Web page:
Most of my favorite records wouldnâ€™t exist under this credo. Fans usually think they want more of the same, and I think thatâ€™s often what theyâ€™d ask for. Not many people would have asked Bob Dylan to go electricâ€”they wanted him to write a hundred variations on â€œBlowing in the Wind.â€ Whereas everyone wanted more of the Blue Album from Weezer, and we got like four consecutive albums of half-hearted bullshit.
Then again, in both those cases, the artist had more commercial success when they stayed on the straight and narrow path. Metallica is a blueprint for moneymaking (and despite all the napster stuff, reasonably good at communicating with their fans), and they havenâ€™t done anything original in 20-some years. They know exactly what the fans want, and they regurgitate it to them until their fans are no longer functioning members of society. Good for the bandâ€™s bottom line, sure, but I think when you give the people what they want, you rob them of what they havenâ€™t experienced yet. Great artists need to be willing to say â€œfuck what you want, this is where Iâ€™m taking you.â€ Thatâ€™s when the the art progresses. Thatâ€™s when Kanye hangs out with Daft Punk and Lilâ€™ Wayne picks up a guitar, too. And shit, sometimes it works, sometimes it doesnâ€™t, but itâ€™s something the arist wants to try, and they have to be willing to let the fans sort out whether the experiment worked or not. Thatâ€™s when the fans should come into the equation, in my opinion. They are the critics. Not the writers or the band managers.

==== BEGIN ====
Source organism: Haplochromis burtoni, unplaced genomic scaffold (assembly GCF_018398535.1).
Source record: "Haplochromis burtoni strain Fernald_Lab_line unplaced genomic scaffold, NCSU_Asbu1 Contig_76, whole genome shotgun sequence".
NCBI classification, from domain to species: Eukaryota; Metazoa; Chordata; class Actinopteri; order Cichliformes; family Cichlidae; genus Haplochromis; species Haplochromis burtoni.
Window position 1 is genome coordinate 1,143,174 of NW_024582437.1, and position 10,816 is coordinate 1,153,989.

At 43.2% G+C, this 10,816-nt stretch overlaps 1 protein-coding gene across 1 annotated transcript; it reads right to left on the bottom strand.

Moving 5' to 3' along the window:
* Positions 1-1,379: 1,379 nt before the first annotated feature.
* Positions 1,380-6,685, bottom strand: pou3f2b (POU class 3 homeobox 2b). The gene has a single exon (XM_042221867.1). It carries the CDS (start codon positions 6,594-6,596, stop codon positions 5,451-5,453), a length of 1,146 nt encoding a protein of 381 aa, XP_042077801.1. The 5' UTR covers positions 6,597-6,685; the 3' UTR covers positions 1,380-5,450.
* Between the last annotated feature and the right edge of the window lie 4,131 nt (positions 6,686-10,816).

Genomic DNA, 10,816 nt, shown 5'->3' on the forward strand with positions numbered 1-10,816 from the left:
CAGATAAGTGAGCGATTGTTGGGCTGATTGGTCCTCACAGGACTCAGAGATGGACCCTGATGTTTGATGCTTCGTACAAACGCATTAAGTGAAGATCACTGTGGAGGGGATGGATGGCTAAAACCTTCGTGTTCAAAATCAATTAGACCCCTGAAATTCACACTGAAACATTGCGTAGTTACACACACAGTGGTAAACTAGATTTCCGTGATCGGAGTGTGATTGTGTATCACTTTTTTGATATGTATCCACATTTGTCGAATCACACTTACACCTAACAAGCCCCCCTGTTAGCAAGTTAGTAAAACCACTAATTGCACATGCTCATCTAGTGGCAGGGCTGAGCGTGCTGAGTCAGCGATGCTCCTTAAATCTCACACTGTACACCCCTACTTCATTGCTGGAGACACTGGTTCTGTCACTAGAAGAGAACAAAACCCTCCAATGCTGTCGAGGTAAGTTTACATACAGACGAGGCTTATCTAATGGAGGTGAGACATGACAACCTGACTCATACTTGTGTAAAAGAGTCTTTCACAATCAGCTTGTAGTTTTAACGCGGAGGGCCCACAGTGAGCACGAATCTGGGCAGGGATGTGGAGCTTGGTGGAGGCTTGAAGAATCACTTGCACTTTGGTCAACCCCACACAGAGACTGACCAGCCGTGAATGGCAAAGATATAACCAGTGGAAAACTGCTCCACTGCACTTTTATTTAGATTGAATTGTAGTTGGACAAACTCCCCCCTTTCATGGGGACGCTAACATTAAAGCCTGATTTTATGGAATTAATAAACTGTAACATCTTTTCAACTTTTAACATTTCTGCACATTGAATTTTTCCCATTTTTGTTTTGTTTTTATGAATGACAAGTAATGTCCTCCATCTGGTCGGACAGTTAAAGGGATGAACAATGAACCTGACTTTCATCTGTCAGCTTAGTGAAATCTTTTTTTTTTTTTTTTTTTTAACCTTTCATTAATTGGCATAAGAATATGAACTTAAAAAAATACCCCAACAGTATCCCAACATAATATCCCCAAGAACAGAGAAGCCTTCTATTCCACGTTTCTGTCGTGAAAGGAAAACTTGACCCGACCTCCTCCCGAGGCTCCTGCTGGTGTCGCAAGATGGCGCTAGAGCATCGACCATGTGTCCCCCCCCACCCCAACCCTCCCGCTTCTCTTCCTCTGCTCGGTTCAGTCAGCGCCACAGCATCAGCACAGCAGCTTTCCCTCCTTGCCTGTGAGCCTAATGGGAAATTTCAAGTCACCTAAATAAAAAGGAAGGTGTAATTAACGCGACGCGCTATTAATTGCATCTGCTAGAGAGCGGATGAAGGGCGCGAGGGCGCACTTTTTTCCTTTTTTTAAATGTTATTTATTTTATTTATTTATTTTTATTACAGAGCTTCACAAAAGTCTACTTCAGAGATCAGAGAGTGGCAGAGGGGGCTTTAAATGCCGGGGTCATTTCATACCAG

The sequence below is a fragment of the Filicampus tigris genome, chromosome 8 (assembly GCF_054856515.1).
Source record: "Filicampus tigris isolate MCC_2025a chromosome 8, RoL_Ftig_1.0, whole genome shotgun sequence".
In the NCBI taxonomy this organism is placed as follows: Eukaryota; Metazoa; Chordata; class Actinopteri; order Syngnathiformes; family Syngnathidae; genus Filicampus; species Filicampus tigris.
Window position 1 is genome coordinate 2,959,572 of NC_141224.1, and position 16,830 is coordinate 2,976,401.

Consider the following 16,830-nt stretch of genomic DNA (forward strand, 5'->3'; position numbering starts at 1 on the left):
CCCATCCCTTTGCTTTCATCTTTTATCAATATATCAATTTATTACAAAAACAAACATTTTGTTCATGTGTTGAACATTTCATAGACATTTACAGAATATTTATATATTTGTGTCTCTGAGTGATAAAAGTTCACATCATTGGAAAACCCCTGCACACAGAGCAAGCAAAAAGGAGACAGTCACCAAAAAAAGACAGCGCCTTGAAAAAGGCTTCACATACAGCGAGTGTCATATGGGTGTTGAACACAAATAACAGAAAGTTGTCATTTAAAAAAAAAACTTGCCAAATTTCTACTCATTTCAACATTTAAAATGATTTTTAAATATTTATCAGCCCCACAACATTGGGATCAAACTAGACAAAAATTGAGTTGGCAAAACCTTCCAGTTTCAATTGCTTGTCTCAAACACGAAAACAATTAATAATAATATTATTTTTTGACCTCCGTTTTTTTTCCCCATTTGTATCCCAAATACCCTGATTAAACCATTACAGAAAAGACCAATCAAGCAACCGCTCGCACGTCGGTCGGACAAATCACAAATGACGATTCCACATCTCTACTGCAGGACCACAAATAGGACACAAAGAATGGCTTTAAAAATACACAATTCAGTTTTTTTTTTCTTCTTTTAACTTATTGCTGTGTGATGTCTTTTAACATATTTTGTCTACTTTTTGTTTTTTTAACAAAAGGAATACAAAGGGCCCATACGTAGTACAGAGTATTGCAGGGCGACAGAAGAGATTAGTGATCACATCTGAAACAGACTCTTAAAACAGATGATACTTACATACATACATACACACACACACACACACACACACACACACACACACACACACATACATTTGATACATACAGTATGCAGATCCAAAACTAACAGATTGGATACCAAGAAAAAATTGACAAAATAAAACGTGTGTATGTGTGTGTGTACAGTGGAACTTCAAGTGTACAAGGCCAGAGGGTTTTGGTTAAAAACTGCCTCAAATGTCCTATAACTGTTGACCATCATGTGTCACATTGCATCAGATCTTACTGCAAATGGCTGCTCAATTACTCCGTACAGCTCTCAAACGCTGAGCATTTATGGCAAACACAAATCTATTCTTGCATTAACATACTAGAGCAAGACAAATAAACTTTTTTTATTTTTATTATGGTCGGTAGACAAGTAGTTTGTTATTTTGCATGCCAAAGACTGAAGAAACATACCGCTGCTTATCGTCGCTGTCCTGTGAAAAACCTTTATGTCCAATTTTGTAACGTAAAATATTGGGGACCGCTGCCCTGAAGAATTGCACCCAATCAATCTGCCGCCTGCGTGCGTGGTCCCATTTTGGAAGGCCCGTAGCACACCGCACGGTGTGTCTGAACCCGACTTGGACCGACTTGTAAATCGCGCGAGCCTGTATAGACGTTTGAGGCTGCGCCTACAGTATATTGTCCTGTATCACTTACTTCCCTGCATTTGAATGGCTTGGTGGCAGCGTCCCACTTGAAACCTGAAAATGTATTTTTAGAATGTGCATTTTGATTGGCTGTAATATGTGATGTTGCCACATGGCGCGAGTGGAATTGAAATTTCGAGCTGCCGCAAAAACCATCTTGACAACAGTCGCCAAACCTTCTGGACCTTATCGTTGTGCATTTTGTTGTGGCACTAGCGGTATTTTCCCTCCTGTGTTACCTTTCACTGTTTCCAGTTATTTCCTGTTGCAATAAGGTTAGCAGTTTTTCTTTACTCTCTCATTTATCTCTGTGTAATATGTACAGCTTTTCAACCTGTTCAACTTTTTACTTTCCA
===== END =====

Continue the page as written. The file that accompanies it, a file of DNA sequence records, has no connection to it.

And the juxtaposition between â€œInvite them to share, join, support and build goodwill with youâ€ and â€œstart to monetize the experience around your musicâ€ is troubling to me.